Last edited by a moderator: Feb 28, 2017
  21. Counter Registered Senior Member

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    Hello again. Thank you all for your replies. Some interesting points raised.

    Firstly, we have not used the gold standard for years.

    Secondly we do not have to use simple operators alone: the values one to ten can be used, since humans use a decimal system (because we have ten fingers.)

    For example

    9
    8
    7
    6
    5
    4
    3
    2
    1
    0

    are used, then a column added to the left, and the symbols are RE-USED.

    hence

    Digit-Place
    9-10
    8-9
    7-8
    6-7
    5-6
    4-5
    3-4
    2-3
    1-2
    0-1

    Ten distinct digits (or values.)

    What about if I WROTE the following:

    1<A<10
    1<B<10
    1<C<10
    1<D<10
    1<E<10

    A+B*C-D/E
    A+B*C/D-E
    A+B-C*D/E
    A+B-C/D*E
    A+B/C-D*E
    A+B/C*D-E
    A*B+C-D/E
    A*B+C/D-E
    A*B-C+D/E
    A*B-C/D+E
    A*B/C+D-E
    A*B/C-D+E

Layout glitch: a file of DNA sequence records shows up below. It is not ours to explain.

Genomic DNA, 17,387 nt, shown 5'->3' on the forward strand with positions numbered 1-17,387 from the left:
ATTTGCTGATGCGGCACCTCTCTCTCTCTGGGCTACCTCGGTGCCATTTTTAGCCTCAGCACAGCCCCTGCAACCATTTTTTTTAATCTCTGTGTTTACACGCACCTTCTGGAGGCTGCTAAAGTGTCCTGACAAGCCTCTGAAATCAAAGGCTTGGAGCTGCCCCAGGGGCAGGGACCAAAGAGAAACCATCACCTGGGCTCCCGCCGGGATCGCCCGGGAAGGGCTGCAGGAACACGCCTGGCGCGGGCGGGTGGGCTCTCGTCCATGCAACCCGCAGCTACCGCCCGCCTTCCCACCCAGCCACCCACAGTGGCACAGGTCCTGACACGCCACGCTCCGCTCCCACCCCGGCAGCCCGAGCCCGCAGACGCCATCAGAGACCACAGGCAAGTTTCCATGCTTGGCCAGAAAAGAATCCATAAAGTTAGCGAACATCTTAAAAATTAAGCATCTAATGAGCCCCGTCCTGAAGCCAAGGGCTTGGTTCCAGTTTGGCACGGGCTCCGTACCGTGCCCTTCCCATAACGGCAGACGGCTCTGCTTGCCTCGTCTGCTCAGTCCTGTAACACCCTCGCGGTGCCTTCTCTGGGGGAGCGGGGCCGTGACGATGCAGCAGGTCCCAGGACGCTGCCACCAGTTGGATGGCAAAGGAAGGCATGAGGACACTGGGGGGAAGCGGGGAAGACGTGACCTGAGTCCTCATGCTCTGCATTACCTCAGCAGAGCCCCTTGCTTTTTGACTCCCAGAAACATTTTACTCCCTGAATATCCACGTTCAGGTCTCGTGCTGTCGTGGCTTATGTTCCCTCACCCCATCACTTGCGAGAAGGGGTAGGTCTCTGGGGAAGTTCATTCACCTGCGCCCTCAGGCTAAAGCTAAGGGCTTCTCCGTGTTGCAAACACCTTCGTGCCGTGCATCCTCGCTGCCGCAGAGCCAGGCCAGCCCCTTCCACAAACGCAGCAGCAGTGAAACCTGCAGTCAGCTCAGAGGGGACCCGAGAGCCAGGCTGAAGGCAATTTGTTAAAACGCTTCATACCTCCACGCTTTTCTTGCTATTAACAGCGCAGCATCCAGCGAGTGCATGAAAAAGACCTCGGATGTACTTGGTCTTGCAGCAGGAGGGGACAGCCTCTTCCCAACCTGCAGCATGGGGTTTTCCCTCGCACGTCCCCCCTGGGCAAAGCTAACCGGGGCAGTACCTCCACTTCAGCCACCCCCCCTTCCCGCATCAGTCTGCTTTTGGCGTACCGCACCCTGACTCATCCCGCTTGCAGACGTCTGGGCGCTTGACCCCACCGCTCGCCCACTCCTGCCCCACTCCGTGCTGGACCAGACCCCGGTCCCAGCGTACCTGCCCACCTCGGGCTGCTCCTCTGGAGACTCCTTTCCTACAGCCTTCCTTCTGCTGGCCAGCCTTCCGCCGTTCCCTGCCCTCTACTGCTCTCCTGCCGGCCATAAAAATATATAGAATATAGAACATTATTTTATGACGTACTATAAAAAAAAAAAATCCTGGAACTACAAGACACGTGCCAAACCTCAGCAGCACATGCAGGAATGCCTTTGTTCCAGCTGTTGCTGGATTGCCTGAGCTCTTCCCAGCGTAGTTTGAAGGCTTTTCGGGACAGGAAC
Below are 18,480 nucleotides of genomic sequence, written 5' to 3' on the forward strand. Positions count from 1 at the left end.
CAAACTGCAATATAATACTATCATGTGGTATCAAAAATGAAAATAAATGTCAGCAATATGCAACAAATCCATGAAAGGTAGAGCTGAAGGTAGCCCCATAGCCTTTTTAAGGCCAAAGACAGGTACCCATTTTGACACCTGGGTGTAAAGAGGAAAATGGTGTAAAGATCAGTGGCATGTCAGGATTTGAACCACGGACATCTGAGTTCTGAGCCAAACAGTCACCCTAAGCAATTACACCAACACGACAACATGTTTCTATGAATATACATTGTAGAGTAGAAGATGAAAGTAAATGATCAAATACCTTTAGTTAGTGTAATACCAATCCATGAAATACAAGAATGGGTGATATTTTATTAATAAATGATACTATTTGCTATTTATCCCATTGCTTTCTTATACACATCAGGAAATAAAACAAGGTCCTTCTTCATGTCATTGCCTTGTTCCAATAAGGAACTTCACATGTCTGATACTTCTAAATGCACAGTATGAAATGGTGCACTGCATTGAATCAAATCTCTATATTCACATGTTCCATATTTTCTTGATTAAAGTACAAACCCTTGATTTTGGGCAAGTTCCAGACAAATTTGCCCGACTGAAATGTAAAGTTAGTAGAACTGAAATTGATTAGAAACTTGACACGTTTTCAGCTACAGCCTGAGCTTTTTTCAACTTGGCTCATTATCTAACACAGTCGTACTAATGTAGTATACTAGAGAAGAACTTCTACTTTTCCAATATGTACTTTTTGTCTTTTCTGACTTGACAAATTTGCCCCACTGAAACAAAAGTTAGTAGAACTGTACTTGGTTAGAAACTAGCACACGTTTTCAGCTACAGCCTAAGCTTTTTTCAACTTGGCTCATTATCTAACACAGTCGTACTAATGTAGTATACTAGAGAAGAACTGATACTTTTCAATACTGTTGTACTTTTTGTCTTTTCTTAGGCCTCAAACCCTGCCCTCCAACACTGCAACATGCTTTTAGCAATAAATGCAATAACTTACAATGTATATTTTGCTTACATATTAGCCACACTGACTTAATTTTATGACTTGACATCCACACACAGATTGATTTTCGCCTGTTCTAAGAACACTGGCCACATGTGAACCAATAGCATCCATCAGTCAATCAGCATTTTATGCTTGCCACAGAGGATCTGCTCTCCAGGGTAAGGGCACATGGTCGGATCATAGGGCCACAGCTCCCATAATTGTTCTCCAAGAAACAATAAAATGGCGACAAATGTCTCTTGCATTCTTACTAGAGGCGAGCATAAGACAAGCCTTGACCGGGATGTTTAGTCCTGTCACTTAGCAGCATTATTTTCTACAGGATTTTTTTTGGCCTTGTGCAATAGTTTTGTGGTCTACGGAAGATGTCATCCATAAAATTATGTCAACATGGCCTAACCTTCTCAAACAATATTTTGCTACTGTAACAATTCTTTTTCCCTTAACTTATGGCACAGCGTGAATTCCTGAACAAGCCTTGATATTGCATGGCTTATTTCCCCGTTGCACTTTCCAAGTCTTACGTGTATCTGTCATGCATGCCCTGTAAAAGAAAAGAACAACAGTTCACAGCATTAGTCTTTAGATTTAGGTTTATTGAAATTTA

A-B+C*D/E
    A-B+C*D/E
    A-B*C+D/E
    A-B*C/D+E
    A-B/C+D*E
    A-B/C*D+E
    A/B+C*D-E
    A/B+C-D*E
    A/B*C+D-E
    A/B*C-D+E
    A/B-C+D*E
    A/B-C*D+E

    ...or put another way

    +=1, *=2,-=3,/=4,

    1*2*3*4

    As I stated, one of these permutations must produce some kind of intelligent result, if at all possible.

    However in the interest of thoroughness we must also include the equals sign, because it, too, is an operator. It may produce a WRONG answer, but it is an answer nonetheless. Again a question is raised: must a computer always be correct, or can a wrong answer enable learning...???
     
  22. DaveC426913 Valued Senior Member

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    Why?


    One would have to define "correct" and "wrong". They are contextual.

    Let me ask you if this equation is right or wrong:

    1+1=10
     
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  23. Write4U Valued Senior Member

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    The eminently functional binary system , which, in context of quantum mechanics must precede all other mathematical functions. (on/off) = (cause<->effect) = (wave function - dynamic expansion)
     
    Last edited: Mar 24, 2017